Volume 63 (2013) Issue: 2013 No#5-6

PERFORMANCE OF BROILER CHICKEN FED VARIED NUTRIENT DENSITY DIETS SUPPLEMENTED WITH DIRECT FED MICROBIAL

Author(s): KATOCH S, SHARMA KA, CHAHOTA R, SHARMA KS, MARKOVIĆ RADMILA, ŠEFER D

Keywords:broiler, calcium, feed, microbes, phosphorus, probiotics

Comparative dietary response of different isolated strains (Direct fed microbial- DFM) of lactobacilli, streptococci and yeast isolated from leopard feces (Panthera leo) was studied as probiotic in poultry broiler birds reared as per varied mineral densities viz. calcium and phosphorus. Various treatments consisted of T0 (Control, culture medium), T1 (Lactobacillus casei + Streptococcus fecalis + Saccharomyces cerevisiae) offered standard formulated diet D1, T2 – Control (Culture medium) offered ten percent lower calcium and phosphorus diet D2, T3 (Lactobacillus casei + Streptococcus fecalis + Saccharomyces cerevisiae) offered ten percent lower calcium and phosphorus diet D2. Growth results obtained during the starter phase (1st to 3rd week) exhibited higher gain in live body weight and lower feed conversion ratio, both by DFM supplemented treatment T1 offered standard formulated diet D1 and treatment T3 offered experimentally formulated mineral (Ca and P) deficient (10%) diet D2 compared to respective control T0 and T2. The obtained results revealed a significantly higher growth performance in treatment T1 compared to its control T0 where a higher growth in treatment T3 offered experimentally formulated mineral (Ca and P) deficient (10%) diet D2 supplemented with isolated DFM compared to its control T2 was exhibited. Treatment groups T1 and T3 supplemented with isolated DFM exhibited a better intestinal micro flora balance, effective colonization and higher count in the intestinal tract with higher calcium and phosphorus retention in the digestibility studies. Thus, it was found that supplementation of isolated DFM has the potential to improve biological growth performance of poultry broiler birds offered both standard formulated diet D1, as well as mineral deficient diet D2.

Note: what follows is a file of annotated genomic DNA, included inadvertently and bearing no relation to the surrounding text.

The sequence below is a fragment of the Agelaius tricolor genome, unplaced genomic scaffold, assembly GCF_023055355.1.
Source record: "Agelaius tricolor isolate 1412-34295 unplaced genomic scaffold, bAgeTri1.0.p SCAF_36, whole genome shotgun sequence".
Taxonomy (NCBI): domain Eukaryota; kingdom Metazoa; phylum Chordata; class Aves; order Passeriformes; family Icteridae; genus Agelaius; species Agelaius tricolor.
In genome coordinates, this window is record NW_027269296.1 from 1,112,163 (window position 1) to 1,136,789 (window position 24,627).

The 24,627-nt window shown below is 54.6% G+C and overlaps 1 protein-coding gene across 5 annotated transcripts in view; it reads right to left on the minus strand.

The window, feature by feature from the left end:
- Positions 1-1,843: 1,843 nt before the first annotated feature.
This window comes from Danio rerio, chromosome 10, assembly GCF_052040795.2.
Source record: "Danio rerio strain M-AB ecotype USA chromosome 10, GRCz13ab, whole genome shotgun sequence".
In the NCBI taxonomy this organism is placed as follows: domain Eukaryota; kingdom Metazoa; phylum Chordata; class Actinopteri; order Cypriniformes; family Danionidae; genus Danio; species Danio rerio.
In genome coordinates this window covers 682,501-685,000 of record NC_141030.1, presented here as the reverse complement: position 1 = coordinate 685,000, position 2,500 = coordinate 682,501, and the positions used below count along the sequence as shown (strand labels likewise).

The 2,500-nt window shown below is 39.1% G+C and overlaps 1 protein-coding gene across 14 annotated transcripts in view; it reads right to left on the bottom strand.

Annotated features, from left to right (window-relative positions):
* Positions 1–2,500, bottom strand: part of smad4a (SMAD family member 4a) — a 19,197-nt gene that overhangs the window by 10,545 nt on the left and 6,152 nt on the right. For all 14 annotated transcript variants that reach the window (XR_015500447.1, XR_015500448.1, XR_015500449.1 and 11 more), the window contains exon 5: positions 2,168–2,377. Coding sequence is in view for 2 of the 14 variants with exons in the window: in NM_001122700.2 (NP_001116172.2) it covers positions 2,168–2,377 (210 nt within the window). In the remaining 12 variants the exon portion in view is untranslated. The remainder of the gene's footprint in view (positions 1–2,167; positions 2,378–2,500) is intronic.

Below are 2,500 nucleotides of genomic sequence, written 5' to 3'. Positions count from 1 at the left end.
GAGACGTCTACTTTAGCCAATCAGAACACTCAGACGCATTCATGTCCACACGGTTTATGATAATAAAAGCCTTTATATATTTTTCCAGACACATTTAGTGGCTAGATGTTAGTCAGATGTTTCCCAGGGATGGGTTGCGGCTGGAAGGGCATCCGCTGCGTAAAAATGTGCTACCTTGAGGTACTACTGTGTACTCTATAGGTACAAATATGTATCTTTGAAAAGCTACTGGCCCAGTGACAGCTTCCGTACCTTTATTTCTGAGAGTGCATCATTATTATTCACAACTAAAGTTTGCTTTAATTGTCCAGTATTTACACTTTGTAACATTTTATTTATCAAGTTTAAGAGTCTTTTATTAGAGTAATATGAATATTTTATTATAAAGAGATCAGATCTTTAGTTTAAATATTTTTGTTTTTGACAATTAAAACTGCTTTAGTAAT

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ISSN: 0567-8315

eISSN: 1820-7448

Journal Impact Factor 2017: 0.604

5-Year Impact Factor: 0.439

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